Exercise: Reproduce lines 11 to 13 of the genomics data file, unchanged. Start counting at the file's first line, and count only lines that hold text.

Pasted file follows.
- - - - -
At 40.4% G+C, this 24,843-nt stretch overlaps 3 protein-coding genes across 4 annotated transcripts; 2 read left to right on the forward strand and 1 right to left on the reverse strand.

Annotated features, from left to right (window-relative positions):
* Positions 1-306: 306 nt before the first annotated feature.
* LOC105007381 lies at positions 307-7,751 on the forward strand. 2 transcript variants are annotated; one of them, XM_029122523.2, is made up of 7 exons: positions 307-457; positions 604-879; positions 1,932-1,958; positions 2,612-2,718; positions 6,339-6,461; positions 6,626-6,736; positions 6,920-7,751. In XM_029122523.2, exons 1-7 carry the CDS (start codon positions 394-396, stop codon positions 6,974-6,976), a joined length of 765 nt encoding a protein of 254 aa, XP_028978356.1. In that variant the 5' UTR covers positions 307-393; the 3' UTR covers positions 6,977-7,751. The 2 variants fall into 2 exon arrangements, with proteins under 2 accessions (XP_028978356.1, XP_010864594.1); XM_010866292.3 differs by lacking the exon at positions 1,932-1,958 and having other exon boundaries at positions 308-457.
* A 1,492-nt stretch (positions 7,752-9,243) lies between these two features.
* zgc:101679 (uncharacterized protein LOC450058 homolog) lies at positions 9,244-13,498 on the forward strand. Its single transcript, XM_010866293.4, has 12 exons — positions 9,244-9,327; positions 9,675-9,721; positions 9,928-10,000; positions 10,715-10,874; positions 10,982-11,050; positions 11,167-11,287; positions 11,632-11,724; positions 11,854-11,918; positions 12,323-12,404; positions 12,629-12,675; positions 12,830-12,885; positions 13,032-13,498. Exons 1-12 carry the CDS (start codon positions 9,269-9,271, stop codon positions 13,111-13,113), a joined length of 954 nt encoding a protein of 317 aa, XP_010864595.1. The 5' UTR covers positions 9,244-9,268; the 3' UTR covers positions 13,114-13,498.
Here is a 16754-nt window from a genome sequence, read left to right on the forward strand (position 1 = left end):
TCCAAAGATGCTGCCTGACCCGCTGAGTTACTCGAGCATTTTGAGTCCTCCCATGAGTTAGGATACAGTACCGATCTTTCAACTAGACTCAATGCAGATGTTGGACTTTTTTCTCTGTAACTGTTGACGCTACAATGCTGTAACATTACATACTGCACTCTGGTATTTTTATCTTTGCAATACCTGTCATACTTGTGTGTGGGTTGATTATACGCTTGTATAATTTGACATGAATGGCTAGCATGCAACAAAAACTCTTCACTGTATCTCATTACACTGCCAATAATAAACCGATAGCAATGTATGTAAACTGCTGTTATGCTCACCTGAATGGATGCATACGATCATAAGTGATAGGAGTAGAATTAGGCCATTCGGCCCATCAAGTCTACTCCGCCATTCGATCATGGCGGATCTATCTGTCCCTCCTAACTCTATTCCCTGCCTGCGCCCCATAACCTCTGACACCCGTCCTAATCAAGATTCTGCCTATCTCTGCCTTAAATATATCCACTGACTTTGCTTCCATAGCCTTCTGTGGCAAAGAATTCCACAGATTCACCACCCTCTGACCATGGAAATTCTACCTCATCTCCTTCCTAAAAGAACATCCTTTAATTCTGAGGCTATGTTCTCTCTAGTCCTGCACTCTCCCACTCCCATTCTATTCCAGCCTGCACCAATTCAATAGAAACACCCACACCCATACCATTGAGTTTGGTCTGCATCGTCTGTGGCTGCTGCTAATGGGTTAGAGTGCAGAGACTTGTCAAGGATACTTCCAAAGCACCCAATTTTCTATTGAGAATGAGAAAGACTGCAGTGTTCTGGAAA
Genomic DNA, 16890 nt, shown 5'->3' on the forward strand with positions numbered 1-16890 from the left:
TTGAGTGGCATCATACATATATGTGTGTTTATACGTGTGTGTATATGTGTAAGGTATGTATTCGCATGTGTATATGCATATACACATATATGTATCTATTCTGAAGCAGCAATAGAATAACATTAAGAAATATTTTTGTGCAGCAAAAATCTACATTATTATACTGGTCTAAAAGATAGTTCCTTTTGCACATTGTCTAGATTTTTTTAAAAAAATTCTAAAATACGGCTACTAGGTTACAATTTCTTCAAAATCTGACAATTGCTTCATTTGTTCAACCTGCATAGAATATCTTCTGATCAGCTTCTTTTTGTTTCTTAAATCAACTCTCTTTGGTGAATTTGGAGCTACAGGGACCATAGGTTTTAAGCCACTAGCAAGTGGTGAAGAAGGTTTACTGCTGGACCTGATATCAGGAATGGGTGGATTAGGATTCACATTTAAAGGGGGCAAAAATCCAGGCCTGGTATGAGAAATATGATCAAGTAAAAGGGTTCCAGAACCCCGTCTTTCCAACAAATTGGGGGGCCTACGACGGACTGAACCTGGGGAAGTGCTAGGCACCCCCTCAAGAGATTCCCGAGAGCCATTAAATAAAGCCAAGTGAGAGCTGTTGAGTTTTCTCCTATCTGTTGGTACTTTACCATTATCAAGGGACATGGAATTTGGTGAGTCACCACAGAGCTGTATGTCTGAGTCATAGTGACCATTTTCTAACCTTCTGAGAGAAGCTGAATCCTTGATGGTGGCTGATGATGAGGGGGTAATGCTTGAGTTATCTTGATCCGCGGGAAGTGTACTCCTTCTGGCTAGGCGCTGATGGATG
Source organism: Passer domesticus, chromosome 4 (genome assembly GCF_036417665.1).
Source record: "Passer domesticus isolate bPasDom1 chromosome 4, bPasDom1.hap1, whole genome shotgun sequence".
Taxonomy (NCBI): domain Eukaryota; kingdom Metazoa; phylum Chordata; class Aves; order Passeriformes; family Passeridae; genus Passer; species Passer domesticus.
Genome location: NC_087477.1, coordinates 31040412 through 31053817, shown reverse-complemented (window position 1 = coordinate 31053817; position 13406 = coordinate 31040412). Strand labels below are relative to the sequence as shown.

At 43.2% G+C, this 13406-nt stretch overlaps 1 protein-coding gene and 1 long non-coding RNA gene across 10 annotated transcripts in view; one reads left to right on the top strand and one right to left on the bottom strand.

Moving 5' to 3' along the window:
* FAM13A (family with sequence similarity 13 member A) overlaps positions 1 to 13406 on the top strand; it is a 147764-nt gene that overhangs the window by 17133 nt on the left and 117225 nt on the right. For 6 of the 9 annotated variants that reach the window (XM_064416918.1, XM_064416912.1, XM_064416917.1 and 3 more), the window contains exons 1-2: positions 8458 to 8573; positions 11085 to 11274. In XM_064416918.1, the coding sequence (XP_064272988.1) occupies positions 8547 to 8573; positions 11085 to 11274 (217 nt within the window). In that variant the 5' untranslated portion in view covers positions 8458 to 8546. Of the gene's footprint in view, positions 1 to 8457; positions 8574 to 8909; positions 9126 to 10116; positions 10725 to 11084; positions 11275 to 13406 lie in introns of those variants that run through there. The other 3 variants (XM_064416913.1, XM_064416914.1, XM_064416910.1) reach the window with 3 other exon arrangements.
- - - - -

Source organism: Passer domesticus, chromosome 4 (genome assembly GCF_036417665.1).
Source record: "Passer domesticus isolate bPasDom1 chromosome 4, bPasDom1.hap1, whole genome shotgun sequence".
Taxonomy (NCBI): domain Eukaryota; kingdom Metazoa; phylum Chordata; class Aves; order Passeriformes; family Passeridae; genus Passer; species Passer domesticus.